The use of the ester or amide of an alpha-ketoalkanoic acid, or a composition comprising the same, results in one embodiment of this invention, in an improved outcome for cell, organ, and tissue transplantation by reducing the damage to the tissue that leads to decreased viability of the cells.

Tissues that are protected by the methods of the invention may be derived from children, adult or fetuses and include, but are not limited to, stem cells, blood and all of its components, including erythrocytes, leukocytes, platelets and serum, central nervous tissue, including brain and spinal cord tissue, neurons, and glia; peripheral nervous tissue, including ganglia, posterior pituitary gland, adrenal medulla, and pineal; connective tissue, skin, ligaments, tendons, and fibroblasts; muscle tissue, including skeletal, smooth and cardiac tissues or the cells therefrom; endocrine tissue, including anterior pituitary gland, thyroid gland, parathyroid gland, adrenal cortex, pancreas and its subparts, testes, ovaries, placenta, and the endocrine cells that are a part of each of these tissues; blood vessels, including arteries, veins, capillaries and the cells from these vessels: lung tissue; heart tissue and whole organ; heart valves; liver; kidney; intestines; bone, including osteocytes, osteoblasts and osteoclasts; immune tissue, including blood cells, bone marrow and spleen; eyes and their parts; reproductive tract tissues; or urinary tract tissue.

In an embodiment of the invention, the methods of this invention utilize an effective dose of ethyl pyruvate, wherein low concentrations of ethyl pyruvate in culture fluid or in body fluids may result. In one embodiment, the methods of this invention employ a dosage of ethyl pyruvate such that plasma concentrations of 200 nM or less and greater than 0.1 nM are achieved.

In an embodiment of the invention, the methods of this invention utilize an effective dose of the ester or amide of an alpha-ketoalkanoic acid, wherein low concentrations of the ester or amide of an alpha-ketoalkanoic acid in culture fluid or in body fluids may result. In one embodiment, the methods of this invention employ a dosage of the ester or amide of an alpha-ketoalkanoic acid such that plasma concentrations of 200 nM or less and greater than 0.1 nM are achieved.

In one embodiment, the ethyl pyruvate for administration to a subject, according to the methods of this invention, may be at a dose in the range of about 0.5 mg/kg body weight of the subject to about 20 mg/kg body weight, or alternatively lower doses of about 1 μg/kg body weight to about 1000 μg/kg body weight of the subject.

In one embodiment, the ethyl pyruvate for administration to a subject, according to the methods of this invention, may be formulated for administration in an aqueous based liquid such as phosphate buffered saline to form an emulsion, or they may be formulated in an organic liquid such as cyclodextran or dimethylsulfoxide to form a solution. The solution or emulsion may be administered by any route, known to one skilled in the art.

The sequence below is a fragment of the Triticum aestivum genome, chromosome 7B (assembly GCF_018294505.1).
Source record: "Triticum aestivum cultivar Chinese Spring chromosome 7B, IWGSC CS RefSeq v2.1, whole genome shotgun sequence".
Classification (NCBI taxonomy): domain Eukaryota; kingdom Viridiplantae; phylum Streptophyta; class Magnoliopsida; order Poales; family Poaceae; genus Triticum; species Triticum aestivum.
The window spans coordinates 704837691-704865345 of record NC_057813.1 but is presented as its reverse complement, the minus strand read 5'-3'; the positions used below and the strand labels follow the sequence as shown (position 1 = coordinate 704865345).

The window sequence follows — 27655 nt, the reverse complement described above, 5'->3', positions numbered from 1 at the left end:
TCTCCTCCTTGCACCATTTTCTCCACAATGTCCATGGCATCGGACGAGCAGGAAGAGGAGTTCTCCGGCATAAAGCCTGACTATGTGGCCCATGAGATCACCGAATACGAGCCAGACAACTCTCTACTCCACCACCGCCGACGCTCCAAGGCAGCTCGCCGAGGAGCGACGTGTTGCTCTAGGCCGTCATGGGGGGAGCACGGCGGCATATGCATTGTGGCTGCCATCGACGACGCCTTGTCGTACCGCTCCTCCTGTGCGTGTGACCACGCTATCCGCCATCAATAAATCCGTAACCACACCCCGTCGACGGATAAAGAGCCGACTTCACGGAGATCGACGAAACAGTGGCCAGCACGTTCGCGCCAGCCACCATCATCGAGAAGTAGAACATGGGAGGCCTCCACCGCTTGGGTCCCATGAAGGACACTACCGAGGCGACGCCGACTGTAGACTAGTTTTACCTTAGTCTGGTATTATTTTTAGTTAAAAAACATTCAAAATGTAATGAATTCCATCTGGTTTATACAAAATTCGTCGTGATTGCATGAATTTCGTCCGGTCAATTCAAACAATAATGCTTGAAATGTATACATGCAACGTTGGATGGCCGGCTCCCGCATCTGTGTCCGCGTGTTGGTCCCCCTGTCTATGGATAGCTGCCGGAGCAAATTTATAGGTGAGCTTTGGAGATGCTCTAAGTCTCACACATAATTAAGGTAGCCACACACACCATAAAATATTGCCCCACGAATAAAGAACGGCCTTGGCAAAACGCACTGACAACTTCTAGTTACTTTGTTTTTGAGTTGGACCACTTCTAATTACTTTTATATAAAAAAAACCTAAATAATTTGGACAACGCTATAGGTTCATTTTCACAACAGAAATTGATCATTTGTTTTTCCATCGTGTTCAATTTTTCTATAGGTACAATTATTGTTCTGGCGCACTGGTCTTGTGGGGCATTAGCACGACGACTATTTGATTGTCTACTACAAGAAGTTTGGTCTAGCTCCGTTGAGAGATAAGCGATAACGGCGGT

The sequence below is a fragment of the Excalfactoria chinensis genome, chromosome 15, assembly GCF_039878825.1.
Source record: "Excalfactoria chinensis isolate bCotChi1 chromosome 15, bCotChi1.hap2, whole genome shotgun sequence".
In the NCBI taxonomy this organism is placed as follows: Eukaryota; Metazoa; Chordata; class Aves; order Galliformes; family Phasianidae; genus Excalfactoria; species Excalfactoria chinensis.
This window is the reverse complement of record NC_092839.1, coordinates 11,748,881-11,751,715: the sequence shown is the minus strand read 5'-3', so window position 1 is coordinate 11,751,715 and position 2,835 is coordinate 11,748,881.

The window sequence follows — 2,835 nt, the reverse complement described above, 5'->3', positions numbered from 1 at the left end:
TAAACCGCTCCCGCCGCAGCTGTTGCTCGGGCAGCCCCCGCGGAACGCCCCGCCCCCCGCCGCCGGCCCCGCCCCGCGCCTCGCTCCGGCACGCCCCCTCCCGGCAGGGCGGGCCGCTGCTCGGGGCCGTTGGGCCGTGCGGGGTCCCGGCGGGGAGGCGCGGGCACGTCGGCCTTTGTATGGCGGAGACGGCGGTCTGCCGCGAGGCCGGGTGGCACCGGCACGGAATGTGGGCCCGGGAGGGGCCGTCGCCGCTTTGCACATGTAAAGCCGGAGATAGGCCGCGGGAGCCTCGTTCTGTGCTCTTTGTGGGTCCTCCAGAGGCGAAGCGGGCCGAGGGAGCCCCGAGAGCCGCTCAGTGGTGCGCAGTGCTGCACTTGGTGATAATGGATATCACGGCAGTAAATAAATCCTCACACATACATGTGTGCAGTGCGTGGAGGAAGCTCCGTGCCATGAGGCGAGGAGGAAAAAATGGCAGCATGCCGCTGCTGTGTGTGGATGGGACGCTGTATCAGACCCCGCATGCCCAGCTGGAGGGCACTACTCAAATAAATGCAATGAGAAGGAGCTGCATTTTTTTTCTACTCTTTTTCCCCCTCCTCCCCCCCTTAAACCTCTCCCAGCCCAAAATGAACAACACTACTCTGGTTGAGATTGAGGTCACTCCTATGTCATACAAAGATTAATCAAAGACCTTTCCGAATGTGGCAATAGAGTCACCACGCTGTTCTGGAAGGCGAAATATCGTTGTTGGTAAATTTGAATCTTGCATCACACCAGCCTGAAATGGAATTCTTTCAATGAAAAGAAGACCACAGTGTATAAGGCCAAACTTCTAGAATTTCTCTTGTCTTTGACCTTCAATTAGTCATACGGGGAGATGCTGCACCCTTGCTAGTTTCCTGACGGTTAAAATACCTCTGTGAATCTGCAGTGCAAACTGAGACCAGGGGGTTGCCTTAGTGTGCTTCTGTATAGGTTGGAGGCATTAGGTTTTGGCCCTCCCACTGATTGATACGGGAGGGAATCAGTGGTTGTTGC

In one embodiment, the ester or amide of an alpha-ketoalkanoic acid for administration to a subject, according to the methods of this invention, may be formulated for administration in an aqueous based liquid such as phosphate buffered saline to form an emulsion, or they may be formulated in an organic liquid such as cyclodextran or dimethylsulfoxide to form a solution.

In one embodiment, the time of administration of a single dose of the ethyl pyruvate is within about four hours after onset of an ischemic episode. In another embodiment, the ethyl pyruvate may be administered concurrently with the onset of an ischemic episode or in another embodiment, prior to onset of ischemia. It is to be understood that the administration of ethyl pyruvate or a composition comprising the same may be at any time, which produces a therapeutic effect.

In one embodiment, the time of administration of a single dose of the ester or amide of an alpha-ketoalkanoic acid is within about four hours after onset of an ischemic episode. In another embodiment, the ester or amide of an alpha-ketoalkanoic acid may be administered concurrently with the onset of an ischemic episode or in another embodiment, prior to onset of ischemia. It is to be understood that the administration of the ester or amide of an alpha-ketoalkanoic acid or a composition comprising the same may be at any time, which produces a therapeutic effect.

The duration of exposure to the ester or amide of an alpha-ketoalkanoic acid may vary, and may in one embodiment, be a function of the particular application.

The duration of exposure to ethyl pyruvate may vary, and may in one embodiment, be a function of the particular application.

In one embodiment, the cell contacted with ethyl pyruvate is within or isolated from an organ, which is ischemic.

In one embodiment, the cell contacted with the ester or amide of an alpha-ketoalkanoic acid is within or isolated from an organ, which is ischemic.

In one embodiment, the term “ischemic” refers to tissue or organ deprivation of oxygen. In one embodiment, ischemia is as a result of underlying vascular disease. In one embodiment, cytoprotection is conferred by the methods of this invention to cells within or isolated from myocardium.

Cerebral ischemia results from decreased blood and oxygen flow. In cerebral ischemia, the individual may suffer a stroke, which may be accompanied by sudden development of a focal neurologic deficit and, in some cases, some degree of brain damage. The decreased blood flow may be due to, for example, an occlusion such as a thrombus or embolus, vessel rupture, sudden fall in blood pressure, change in the vessel lumen diameter due to atherosclerosis, trauma, aneurysm, developmental malformation, altered permeability of the vessel wall or increased viscosity or other quality of the blood.